Growing up, my father marched our family down many a hiking trail. I was always convinced that the love for the outdoors had skipped a generation. Or has it?
My son has really gotten carried away with St. Patrick’s Day, a holiday I never really celebrated as a kid. What I remember most was the fear of getting pinched for not wearing green. Or the fear being harassed for wearing green while not Irish. Could this be a sign of his innate Irishness?
I’m trying to cut down on all the frenzied rigamarole of the holiday season. I let Steve decorate the tree, I didn’t volunteer to bring any graham crackers for the first grade gingerbread houses, and I tried to cut down on the number of presents this year. But one self-imposed ritual I refuse to give up is the photo Christmas card.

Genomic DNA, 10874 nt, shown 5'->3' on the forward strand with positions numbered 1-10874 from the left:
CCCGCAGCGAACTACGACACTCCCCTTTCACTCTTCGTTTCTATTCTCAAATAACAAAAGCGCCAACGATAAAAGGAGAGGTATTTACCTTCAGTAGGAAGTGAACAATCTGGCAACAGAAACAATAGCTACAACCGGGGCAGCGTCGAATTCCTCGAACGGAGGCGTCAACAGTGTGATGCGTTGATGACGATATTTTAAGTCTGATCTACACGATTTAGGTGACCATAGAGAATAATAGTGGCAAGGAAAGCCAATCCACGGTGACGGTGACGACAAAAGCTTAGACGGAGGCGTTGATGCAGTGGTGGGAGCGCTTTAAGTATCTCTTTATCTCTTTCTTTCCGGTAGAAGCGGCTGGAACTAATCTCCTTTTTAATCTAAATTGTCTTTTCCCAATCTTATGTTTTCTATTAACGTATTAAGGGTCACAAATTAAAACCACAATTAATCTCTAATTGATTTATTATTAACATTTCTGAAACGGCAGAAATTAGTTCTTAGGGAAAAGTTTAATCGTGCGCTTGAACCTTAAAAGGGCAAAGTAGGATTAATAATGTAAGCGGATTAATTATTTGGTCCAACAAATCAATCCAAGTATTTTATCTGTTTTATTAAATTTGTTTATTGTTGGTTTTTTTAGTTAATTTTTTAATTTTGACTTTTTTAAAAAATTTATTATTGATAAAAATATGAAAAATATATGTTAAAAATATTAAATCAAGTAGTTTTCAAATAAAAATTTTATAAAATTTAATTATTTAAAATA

The Thanksgiving turkey was always accompanied by candied sweet potatoes. This very American dish seemed strangely appropriate for a family of Taiwanese immigrants, as the island’s early settlers survived on the hardy orange tuber when rice was scarce and expensive.
The old people were clapping their hands, Big Brother was air drumming, tapping his feet and beating on the back of the chair in front of him.
Remember that kid who was always picked last for the team, and then everyone else groaned when she had to be on their side? Yup. That was me. And I don’t want my kids to ever be in my gym shoes.
We didn’t actually have any moon cakes. Oh well.
A two-year old wonders “Why is my hair different from everyone else in our family?”